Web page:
As the blogger for SnackSafely.com, I frequently write about food allergy harassment and bullying and when I do, young Karanbir Cheema comes to mind. The 13-year-old boy coping with a milk allergy died in 2017 from anaphylaxis after he had been bullied by a classmate who flicked cheese at him. I still shudder when I think of his last day on earth and how his parents must be coping with the loss.
This weekend, food allergy harassment hit home.
My daughter, Elisabeth was diagnosed with peanut and egg allergies when she was one, a full decade before FARE was formed. The diagnosis was a difficult one, especially given that there were few resources at the time to help guide families coping with food allergies.
We did all we could to keep our daughter safe. My wife, Debra, kept a sharp eye out for anything that could conceivably cause our daughter a reaction. [The snack list she compiled and vetted for our school district would eventually evolve into the Safe Snack Guide years later.]
Fast forward to today: Elisabeth will turn 21 this month and is heading into her senior year at Rutgers University, a psychology major on her way to becoming a psychiatrist. She has grown into a bright, vivacious, independent young woman who is not afraid to stand up for herself. Needless to say, Debra and I couldn’t be more proud of her.
Earlier in the spring, she had requested and was granted housing in an on-campus apartment with a kitchen due to her allergies. She had informed her prospective roommates of her allergies in advance to give them ample opportunity to request another apartment if they found avoiding peanuts too restrictive.
Everything was smooth sailing until I received the call on Sunday from Elisabeth who was shaken and in tears. With only a week to go in the summer semester, a big jar of peanut butter suddenly appeared on the kitchen counter.
She asked her roommate Amanda to remove the jar, reminding her that contact with peanut butter could cause her to suffer a severe reaction, possibly leading to a jab with her epinephrine auto-injector and a trip to the ER.
Amanda’s response: “Well, I’ve been eating it and you’ve been fine.”
The comment floored Elisabeth who did not know that peanut butter was being consumed in the apartment.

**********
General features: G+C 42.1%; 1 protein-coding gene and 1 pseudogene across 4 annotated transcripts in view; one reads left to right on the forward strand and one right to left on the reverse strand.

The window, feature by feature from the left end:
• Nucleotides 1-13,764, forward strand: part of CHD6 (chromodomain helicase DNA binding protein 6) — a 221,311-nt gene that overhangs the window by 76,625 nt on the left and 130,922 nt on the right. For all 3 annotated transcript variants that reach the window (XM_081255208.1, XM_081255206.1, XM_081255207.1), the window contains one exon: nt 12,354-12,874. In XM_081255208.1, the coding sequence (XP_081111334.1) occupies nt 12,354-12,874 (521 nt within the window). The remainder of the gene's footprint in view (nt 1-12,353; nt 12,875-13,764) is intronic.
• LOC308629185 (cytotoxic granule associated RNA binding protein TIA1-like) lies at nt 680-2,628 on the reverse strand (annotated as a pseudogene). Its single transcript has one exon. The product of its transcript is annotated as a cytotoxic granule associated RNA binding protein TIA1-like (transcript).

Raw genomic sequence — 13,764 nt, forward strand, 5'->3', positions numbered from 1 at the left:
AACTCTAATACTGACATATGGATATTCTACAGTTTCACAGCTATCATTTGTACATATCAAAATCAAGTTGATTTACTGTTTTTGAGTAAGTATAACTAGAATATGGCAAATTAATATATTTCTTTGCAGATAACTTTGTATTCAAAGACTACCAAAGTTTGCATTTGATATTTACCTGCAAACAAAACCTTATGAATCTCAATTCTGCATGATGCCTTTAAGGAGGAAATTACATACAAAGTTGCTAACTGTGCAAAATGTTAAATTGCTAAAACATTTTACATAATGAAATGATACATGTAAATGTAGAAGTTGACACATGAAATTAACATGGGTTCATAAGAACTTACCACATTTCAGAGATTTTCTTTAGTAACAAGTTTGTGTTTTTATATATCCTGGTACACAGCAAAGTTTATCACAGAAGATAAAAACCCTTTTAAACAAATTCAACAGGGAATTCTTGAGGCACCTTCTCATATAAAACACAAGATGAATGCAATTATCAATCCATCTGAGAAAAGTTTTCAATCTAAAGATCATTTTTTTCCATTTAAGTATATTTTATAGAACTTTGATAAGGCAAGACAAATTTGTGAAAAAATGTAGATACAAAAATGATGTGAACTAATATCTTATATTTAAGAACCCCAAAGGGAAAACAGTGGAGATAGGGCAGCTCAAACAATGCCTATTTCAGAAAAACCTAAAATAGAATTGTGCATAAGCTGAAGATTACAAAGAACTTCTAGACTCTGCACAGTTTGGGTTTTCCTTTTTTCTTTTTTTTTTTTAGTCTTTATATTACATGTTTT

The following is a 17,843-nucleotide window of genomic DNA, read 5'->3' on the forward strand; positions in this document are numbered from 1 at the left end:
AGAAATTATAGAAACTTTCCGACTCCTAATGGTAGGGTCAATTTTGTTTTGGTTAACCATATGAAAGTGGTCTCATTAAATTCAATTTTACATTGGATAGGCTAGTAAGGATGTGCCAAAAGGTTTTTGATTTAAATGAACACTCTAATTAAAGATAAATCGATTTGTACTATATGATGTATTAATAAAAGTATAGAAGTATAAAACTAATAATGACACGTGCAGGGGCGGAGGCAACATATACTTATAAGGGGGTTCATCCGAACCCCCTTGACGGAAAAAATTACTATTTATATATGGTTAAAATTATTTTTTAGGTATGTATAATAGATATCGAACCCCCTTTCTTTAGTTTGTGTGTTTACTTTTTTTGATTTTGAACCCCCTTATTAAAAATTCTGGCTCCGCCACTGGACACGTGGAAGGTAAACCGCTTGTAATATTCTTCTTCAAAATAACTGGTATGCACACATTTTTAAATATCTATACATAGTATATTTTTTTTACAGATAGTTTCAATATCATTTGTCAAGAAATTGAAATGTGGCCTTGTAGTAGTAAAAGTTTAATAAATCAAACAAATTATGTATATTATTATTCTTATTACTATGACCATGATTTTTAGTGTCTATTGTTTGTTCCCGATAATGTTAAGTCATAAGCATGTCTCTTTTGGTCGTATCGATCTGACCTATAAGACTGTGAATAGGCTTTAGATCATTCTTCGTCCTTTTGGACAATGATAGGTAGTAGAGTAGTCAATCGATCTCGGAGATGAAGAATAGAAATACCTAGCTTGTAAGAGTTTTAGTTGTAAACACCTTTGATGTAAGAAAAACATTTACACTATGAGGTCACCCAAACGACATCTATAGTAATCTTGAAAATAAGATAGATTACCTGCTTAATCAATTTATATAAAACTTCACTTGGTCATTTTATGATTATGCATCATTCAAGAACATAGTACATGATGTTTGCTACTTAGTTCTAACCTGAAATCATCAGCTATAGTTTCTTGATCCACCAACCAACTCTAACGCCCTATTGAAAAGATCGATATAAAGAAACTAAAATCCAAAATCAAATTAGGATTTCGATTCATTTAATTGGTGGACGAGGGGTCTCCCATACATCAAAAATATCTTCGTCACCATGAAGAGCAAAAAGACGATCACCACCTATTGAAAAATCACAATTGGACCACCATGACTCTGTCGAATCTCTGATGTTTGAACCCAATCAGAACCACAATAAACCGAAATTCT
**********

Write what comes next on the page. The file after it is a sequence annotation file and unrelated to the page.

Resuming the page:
She asked: “Can you please wait five more days days until the end of the semester?”
Her roommate insisted she wouldn’t.
Now, you might think Amanda is not terribly bright, but she is also heading into her senior year at the university as a cell bio/neuroscience major on a pre-med track.
Elisabeth told her that if she planned to go into medicine, she should learn about anaphylaxis and cross-contact. Amanda responded by calling her a “Dumb B*tch”.
When I received the call, I made the hour drive to Rutgers to find Elisabeth in the hallway with an RA (resident assistant) who had asked Amanda to reconsider. Given Amanda’s refusal, he was working on finding alternate accommodations for my daughter.
After much waiting, we were informed there was an open apartment in the same building. We spent the next hour moving Elisabeth’s things from one apartment to another.
I told Amanda we would be reporting the incident to school authorities and that I would be writing about the incident for my site.
There are a number of important takeaways I’ve gleaned from this ordeal.
First, colleges and universities need to take food allergies and celiac disease more seriously when planning housing for their students. While most do their best to accommodate students coping with those ailments in the cafeteria, they need to be more proactive in pairing students who are willing to accommodate food restrictions to prevent cross-contact, perhaps asking them to sign a contract forbidding problematic foods from being brought in.
Second, Amandas are indicative of a certain subset of people who have absolutely no regard for others. Given her course of study, she is obviously not a moron, unable to grasp the danger her actions present. No, Amanda did this willfully and fully informed of the possible consequences, another example of the callousness that pervades our society.
Last but not least, do we really want Amandas to be our physicians of tomorrow? I’ll leave that question for you to ponder and respond.